Fig. 2.
Fig. 2.

Observed and simulated GOES 6.5-μm brightness temperatures valid at 0000 UTC 18 Sep 2014. The simulated images are from the 120-h forecast of the forecast cycle initialized at 0000 UTC 13 Sep 2014.

Citation: Monthly Weather Review 145, 5; 10.1175/MWR-D-16-0354.1

Overall, it also apparent that all of the forecasts contain brightness temperatures that are colder than observed in the clear-sky areas to the northwest and south of the hurricane. This cold bias is illustrated by the lack of simulated brightness temperatures greater than 245 K. Because the 6.5-μm band is sensitive to water vapor, the cold bias indicates that the forecasts are too moist in the middle and upper troposphere, which is causing the peak of the satellite weighting function to occur at a higher, colder level of the atmosphere. Comparison of the cumulus scheme results shows that they also had a large impact on the water vapor content in the clear sky areas. For example, for each cloud microphysics scheme, the simulated brightness temperatures were 1–2 K warmer to the south of the hurricane when the SASAS cumulus scheme was used on the outer domains. The warmer brightness temperatures along the southern edge of the domain suggest that the SASAS cumulus scheme may have produced stronger subsidence on the outer domains that helped remove some of the moist bias in the upper troposphere prior to being advected into the inner domain through the lateral boundary conditions.

b. Upper-level cloud and water vapor analysis: Probability distributions

To examine the temporal evolution of errors in the upper level cloud and water vapor fields during the 126-h forecast period, 6.5-μm brightness temperature probability distributions were computed for each model configuration as a function of forecast hour using data from the eight forecast cycles that were initialized at 0000 UTC. The 1200 UTC forecasts were not included in this analysis to avoid cancelling errors that are a function of the diurnal cycle. Probability distributions were also computed for the corresponding observations at each forecast verification time, with differences subsequently computed between the observed and simulated distributions. The resultant differences for the inner domain are shown in Fig. 3. Blue colors indicate that the model forecasts do not contain enough grid points with brightness temperatures of a certain value, whereas red colors indicate that they contain too many.

Fig. 3.
Fig. 3.

Forecast-minus-observed GOES 6.5-μm brightness temperature probability distribution differences plotted as a function of forecast hour for each model configuration. The probability distributions were computed using data from all forecasts initialized at 0000 UTC.

Citation: Monthly Weather Review 145, 5; 10.1175/MWR-D-16-0354.1

Overall, the most notable feature on each panel is the red–blue couplet that occurs during the entire forecast period. This couplet shows that all of the model configurations produce too many (few) grid points with cold (warm) brightness temperatures, which is consistent with what was shown in Fig. 2. The overabundance of cold brightness temperatures will by necessity lead to a deficiency of warmer brightness temperatures given the top-down nature of this satellite-based analysis. As discussed in the previous section, this shift toward colder brightness temperatures indicates that there is too much water vapor in the middle and upper troposphere. Because this moist bias is present at the beginning of the forecast period, this indicates that it is at least partially due to a moist bias in the GFS analyses used to initialize the HWRF forecasts, which is consistent with a recent study by Ren (2016) that documented similarly large biases in the GFS model. Comparison of the microphysics schemes also reveals large differences during the forecast, with the FERR and FA schemes exhibiting the largest bias overall whereas the initial bias remains the same or decreases with time when the other schemes are used. For each microphysics scheme, simulations using the SASAS cumulus scheme typically contained smaller errors for brightness temperatures between 235 and 255 K. This is especially evident for the ADVFA and THOM simulations during the last few days of the forecast. Together, these results show that the parameterization schemes and how they interact with other model physics is leading to different responses to the same initial water vapor bias in the upper troposphere. In addition, given that the cumulus schemes were not used on the inner domain, the strong sensitivity of these errors to the cumulus scheme also illustrates the importance of assessing the model accuracy on the outer domains and the behavior of the parameterization schemes at coarser resolutions. Further work is necessary to explore these sensitivities in greater detail.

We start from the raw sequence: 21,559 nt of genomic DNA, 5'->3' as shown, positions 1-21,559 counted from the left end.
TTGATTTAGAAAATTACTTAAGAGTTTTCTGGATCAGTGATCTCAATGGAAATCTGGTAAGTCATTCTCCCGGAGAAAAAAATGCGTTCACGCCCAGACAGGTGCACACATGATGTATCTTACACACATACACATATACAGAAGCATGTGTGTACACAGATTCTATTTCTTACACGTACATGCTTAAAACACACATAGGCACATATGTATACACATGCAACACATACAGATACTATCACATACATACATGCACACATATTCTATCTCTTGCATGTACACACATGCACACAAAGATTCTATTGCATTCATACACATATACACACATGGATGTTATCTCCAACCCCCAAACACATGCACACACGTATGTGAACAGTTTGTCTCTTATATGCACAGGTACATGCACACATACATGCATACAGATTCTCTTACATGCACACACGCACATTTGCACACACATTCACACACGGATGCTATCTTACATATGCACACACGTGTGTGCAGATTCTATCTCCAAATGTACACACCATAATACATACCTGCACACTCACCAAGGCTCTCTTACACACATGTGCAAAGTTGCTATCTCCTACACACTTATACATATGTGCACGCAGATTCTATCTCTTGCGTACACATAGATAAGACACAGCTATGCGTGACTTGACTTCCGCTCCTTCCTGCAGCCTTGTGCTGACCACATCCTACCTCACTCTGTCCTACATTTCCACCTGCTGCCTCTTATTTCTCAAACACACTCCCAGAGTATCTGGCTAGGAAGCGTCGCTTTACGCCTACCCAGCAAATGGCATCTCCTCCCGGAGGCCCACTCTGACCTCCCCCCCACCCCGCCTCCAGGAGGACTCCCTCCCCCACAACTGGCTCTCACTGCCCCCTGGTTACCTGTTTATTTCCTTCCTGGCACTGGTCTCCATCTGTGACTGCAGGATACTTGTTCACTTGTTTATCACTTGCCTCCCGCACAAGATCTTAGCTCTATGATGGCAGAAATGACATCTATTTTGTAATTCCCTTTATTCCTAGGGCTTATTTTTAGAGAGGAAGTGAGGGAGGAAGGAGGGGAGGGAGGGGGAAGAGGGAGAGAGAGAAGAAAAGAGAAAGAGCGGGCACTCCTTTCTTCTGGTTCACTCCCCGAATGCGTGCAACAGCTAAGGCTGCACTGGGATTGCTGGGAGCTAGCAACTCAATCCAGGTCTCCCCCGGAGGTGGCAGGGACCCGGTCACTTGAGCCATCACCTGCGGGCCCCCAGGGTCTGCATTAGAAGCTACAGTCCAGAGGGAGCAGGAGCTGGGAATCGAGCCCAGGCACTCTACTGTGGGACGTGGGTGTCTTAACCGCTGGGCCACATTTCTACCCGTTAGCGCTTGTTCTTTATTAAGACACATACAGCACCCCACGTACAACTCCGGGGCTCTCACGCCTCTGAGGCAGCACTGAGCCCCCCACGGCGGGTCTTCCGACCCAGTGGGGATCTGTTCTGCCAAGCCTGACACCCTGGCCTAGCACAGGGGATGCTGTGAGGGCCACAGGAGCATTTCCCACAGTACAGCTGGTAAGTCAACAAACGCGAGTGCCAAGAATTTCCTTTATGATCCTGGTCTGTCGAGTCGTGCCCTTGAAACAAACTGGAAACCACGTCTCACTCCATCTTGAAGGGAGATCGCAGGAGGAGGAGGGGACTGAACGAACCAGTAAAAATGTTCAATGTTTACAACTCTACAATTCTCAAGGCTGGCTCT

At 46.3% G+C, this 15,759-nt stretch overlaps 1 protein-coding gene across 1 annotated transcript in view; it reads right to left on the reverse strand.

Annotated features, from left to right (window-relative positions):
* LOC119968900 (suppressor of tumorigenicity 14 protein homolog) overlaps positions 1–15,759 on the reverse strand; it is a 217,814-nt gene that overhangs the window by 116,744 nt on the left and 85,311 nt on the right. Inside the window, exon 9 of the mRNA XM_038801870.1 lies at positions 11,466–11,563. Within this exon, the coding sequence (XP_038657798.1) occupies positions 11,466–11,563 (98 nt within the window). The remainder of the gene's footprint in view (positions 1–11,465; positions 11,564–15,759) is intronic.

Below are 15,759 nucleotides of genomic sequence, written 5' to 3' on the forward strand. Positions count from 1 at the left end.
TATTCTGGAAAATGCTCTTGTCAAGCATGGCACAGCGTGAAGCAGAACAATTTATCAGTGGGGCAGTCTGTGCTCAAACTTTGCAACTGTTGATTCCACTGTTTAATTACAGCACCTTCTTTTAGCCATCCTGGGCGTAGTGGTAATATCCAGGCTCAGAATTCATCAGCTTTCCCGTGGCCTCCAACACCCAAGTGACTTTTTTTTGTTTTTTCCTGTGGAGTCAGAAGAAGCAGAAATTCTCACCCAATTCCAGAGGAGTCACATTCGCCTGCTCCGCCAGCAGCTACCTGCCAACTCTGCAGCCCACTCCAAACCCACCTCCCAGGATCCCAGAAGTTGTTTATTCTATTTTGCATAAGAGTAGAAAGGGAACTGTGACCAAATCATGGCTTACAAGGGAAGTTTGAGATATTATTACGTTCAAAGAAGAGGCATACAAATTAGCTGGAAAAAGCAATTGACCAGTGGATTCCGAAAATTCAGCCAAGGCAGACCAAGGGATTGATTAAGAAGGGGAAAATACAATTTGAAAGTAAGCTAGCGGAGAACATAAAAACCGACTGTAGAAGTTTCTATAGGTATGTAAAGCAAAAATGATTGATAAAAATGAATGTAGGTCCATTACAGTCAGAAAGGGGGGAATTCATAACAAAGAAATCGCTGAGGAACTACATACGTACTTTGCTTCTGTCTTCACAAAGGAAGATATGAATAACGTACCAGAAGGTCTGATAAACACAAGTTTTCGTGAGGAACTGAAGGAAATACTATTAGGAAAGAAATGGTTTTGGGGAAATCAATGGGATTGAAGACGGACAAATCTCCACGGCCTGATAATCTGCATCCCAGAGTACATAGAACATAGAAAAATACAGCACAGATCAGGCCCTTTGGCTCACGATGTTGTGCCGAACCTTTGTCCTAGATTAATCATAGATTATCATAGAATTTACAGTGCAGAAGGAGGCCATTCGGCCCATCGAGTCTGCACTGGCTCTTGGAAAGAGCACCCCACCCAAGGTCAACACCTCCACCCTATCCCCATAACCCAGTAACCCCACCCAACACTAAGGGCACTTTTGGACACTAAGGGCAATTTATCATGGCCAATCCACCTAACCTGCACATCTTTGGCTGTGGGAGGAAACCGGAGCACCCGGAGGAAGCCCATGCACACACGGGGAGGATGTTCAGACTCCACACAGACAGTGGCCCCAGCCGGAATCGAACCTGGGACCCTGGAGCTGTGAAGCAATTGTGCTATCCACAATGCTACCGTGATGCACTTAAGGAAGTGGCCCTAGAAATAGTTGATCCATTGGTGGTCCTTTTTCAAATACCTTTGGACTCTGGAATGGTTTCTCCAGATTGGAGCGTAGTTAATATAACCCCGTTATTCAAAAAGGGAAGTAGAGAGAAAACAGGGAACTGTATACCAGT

Another interesting feature in Fig. 3 is the large diurnal cycle that occurs for each model configuration during the entire forecast period for brightness temperatures less than 235 K. This error pattern is primarily driven by differences in the diurnal cycle of deep convection and its subsequent impact on the cloud and moisture fields in the upper troposphere. Most of the model configurations produce too many clouds with brightness temperatures around 220 K and not enough near 230 K, especially during later forecast hours. They also tend to slightly underpredict the frequency of the coldest clouds with brightness temperatures <215 K. This complex error pattern suggests a general tendency for most of the configurations to produce clouds that are optically thicker or higher than observed within the upper-level cloud shield associated with the TC (e.g., refer to Fig. 2), while simultaneously underpredicting the spatial extent of the deepest convective clouds containing the coldest brightness temperatures. This tendency toward colder brightness temperatures, however, could also be caused by a bias in the CRTM used to compute the simulated brightness temperatures. This topic will be briefly explored in Section 3g.